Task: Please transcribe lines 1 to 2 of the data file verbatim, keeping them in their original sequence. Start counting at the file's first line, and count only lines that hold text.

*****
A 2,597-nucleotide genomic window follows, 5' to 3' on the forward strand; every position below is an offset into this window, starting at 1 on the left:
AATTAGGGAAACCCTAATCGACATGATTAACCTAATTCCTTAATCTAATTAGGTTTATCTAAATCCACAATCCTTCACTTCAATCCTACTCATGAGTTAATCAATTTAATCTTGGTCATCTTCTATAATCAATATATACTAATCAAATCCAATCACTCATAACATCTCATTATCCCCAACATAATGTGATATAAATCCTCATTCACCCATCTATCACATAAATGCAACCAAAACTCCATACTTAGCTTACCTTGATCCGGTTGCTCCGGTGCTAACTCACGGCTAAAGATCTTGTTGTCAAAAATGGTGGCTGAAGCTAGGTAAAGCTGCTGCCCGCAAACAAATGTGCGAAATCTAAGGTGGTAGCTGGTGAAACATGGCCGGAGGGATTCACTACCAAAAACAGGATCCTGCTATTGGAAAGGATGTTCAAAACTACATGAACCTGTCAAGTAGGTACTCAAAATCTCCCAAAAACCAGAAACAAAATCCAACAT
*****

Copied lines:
A 2,597-nucleotide genomic window follows, 5' to 3' on the forward strand; every position below is an offset into this window, starting at 1 on the left:
AATTAGGGAAACCCTAATCGACATGATTAACCTAATTCCTTAATCTAATTAGGTTTATCTAAATCCACAATCCTTCACTTCAATCCTACTCATGAGTTAATCAATTTAATCTTGGTCATCTTCTATAATCAATATATACTAATCAAATCCAATCACTCATAACATCTCATTATCCCCAACATAATGTGATATAAATCCTCATTCACCCATCTATCACATAAATGCAACCAAAACTCCATACTTAGCTTACCTTGATCCGGTTGCTCCGGTGCTAACTCACGGCTAAAGATCTTGTTGTCAAAAATGGTGGCTGAAGCTAGGTAAAGCTGCTGCCCGCAAACAAATGTGCGAAATCTAAGGTGGTAGCTGGTGAAACATGGCCGGAGGGATTCACTACCAAAAACAGGATCCTGCTATTGGAAAGGATGTTCAAAACTACATGAACCTGTCAAGTAGGTACTCAAAATCTCCCAAAAACCAGAAACAAAATCCAACAT